The fight is not over, lost or won yet. The future of food and water depend on our collective action. Let’s hope our next President and Congress have the fortitude to create the change needed and the people continue to hold their feet to the fire.

For the EPA’s analysis of the impact of climate change on Agriculture and Food Supplies, click here.

Check out my blog (linked in blog section below) to read about the recent floods in Maryland and a list of potential solutions for building resiliency in the face of climate change.
Artwork by Favianna Rodriguez, a transnational interdisciplinary artist and cultural organizer. Her art and collaborative projects deal with migration, global politics, economic injustice, patriarchy, and interdependence. Rodriguez lectures globally on the power of art, cultural organizing and technology to inspire social change, and leads art workshops at schools around the country. View her portfolio here.
Training Tidbit
"The Privilege of Coaching: Structuring in Accountability and Challenge"
By Kate Eubank
We’ve been asked to do a lot of coaching at HCG recently – and we’ve also been getting a lot of questions about how to explain the need for something like “social justice coaching” to others. I can understand that. As someone who didn’t participate in team sports much as a youngster, for a long time “coaching” seemed like a mysterious and magical concept to me. And coaching around social justice, or whiteness, or gender equity, what would that even look like?
It took me a while to realize that, while I’ve never had a formal “social justice coach”, there have been a number of thoughtful, wise and patient people who coached and mentored me as I learned (and continue to learn) what it means to center social justice in my life. These people have given me so much. They’ve shared information and insight just when I needed it. They’ve asked questions that opened up whole new areas of thinking to me and helped me avoid making the same mistakes as others before me. They’ve had the hard conversations with me when I acted oppressively or entrenched injustice. And they’ve taken the time to move me through my own resistance when I couldn’t see past it. Each of them has given me the combination of challenge, accountability and support that I needed to shift my thinking, my body, and my actions to get closer to the person I want to be – a person who centers social justice at work, at home, and in my community.
And in thinking about that, it became clear to me that relationships like these are tremendous resources; well-timed gifts as I awakened to the injustices of the world and to my own privilege as a white, middle class cisgender femme. Not all of us come to this journey at a point where there happen to be these kind of relationships available to us. Which is unfortunate, because they are deeply necessary.
They are necessary for all of us, but I’m thinking specifically of those of us with one kind of privilege or another (which, in the end, is almost all of us), who are seeking to resist our own indoctrination and investment in privilege and supremacy so we can take ever-more effective action for equity and justice. We need critical support and constructive accountability. We need people to help us notice what we have learned to ignore, and help us unstick ourselves when our fear and resistance derails our good intentions and thoughtful commitments. We need people to ask the hard question at the right moment, to give us pointers on how we could do it better next time, to point out to us when our behavior diverges from our deep desire to act in service of justice and connection.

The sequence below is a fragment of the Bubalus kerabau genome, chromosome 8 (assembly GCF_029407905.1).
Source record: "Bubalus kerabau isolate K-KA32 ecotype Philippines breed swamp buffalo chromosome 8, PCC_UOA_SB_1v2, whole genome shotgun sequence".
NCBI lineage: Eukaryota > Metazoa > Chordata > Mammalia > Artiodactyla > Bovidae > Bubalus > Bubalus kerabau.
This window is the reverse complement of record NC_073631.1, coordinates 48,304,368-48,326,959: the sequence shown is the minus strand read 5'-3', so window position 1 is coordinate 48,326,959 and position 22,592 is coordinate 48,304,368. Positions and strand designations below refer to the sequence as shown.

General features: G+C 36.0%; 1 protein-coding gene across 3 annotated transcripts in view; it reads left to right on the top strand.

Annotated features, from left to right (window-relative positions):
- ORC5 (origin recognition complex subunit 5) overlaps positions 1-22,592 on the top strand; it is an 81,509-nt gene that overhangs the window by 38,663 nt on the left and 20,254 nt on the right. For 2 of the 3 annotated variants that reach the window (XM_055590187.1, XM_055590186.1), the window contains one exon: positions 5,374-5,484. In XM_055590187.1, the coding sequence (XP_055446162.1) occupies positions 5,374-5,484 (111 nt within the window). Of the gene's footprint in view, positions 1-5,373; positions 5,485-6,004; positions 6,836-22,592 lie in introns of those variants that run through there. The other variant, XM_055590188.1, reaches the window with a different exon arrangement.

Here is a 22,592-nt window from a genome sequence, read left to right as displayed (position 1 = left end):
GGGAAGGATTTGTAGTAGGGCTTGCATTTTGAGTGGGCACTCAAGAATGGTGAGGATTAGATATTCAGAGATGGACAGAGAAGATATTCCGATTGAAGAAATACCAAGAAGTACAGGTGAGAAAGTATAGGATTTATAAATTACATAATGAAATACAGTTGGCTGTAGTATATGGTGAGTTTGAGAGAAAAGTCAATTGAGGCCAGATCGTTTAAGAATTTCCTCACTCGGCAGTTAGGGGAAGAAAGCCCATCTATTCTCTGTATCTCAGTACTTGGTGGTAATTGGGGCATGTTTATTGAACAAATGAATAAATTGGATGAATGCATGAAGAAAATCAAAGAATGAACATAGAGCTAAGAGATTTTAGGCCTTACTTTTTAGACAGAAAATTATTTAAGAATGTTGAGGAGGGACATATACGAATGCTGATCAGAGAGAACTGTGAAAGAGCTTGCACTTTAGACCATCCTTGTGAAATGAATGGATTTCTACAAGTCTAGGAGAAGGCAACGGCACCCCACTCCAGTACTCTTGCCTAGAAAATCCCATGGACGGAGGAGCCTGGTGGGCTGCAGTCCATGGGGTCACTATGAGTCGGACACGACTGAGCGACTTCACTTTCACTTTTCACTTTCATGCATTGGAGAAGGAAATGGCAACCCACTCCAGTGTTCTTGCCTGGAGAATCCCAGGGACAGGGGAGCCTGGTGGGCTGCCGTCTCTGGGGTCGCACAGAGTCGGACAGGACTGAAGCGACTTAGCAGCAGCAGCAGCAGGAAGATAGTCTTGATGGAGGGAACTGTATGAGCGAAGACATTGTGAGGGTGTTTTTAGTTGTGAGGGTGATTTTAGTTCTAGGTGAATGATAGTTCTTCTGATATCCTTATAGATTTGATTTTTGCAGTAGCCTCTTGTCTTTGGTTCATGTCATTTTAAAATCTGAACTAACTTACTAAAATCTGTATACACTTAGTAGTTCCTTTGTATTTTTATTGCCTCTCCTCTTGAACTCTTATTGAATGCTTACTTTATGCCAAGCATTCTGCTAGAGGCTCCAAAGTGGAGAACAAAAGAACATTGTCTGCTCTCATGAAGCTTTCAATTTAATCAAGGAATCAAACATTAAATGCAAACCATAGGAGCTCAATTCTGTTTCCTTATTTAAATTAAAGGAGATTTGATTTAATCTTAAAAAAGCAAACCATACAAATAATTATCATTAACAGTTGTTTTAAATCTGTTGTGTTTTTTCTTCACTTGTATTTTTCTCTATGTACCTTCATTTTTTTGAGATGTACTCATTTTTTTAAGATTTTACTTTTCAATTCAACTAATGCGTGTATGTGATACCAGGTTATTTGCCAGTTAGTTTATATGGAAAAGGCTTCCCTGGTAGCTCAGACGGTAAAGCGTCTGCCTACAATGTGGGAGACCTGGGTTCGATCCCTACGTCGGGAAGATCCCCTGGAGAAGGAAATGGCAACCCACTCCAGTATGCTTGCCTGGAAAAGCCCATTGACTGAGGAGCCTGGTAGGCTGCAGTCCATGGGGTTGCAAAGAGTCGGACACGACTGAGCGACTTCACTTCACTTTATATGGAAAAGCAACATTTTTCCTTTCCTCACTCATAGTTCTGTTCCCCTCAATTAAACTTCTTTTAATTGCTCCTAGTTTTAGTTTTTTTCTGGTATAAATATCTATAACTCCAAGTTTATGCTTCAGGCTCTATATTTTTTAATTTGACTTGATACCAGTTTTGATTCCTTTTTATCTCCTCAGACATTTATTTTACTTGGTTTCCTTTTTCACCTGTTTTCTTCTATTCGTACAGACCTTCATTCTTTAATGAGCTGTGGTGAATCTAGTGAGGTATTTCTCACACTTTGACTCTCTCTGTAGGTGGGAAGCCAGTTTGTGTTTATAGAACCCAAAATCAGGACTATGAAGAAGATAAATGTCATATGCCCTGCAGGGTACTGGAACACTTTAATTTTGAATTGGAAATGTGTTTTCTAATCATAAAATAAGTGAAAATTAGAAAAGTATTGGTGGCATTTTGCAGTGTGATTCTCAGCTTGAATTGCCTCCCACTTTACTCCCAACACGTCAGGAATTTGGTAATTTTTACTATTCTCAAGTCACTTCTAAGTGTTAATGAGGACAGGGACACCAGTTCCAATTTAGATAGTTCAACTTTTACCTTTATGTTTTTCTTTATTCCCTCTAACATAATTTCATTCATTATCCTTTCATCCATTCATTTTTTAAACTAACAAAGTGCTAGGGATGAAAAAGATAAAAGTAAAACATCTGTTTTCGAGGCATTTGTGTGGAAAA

We need a way to hard-wire this challenge and accountability into our lives, because part of how oppression and injustice thrives is by making it not just easy but almost imperative for those of us with privilege to ignore or justify it. Which is what I’ve come to as the “why” for social justice coaching. We can and should continue to develop our social justice knowledge and analysis through reading and film and lectures and podcasts. We can and should continue to develop our awareness of our own privilege and our ability to resist the call of supremacy through reflection, practice and self-interrogation. We can and must continue to develop our capacity to take meaningful action for social change by interrupting oppression in our homes and our workplaces, by donating and organizing and demonstrating. And we also must structure into our lives places where we can’t hide. Places where we know we will be called in. Places where we can bring our confusion, our resistance, our fear and our desire to keep doing better, and where we know we can find not just support but loving accountability and challenge.
It certainly doesn’t have to be a “professional” paid coach. There are lots of ways to structure accountability and challenge into our lives – some that cost money, and some that don’t. It can be a “social justice buddy” with whom you have regular check-ins. It can be a mentor who you know has been doing this work for much longer than you. It can be a collective reading and discussion group. But to avoid that slippery tendency of privilege and supremacy to re-center themselves, it is important that it is (a) a regular commitment with focused time dedicated to the work, (b) a relationship that isn’t dependent on everyone “getting along” or “getting it right” (so not a friendship or a work relationship - or else fear of damaging the relationship or damaging reputation will make it hard to dig deep and engage the ugly stuff honestly), and (c) an uneven relationship, where you are learning from someone with more experience tackling these issues than you. Sometimes we have the gift of already having a relationship (or two! or three!) like this in our lives already – but if not, it’s important to find one or put one in place, and coaching is one way to do that.
Blog Update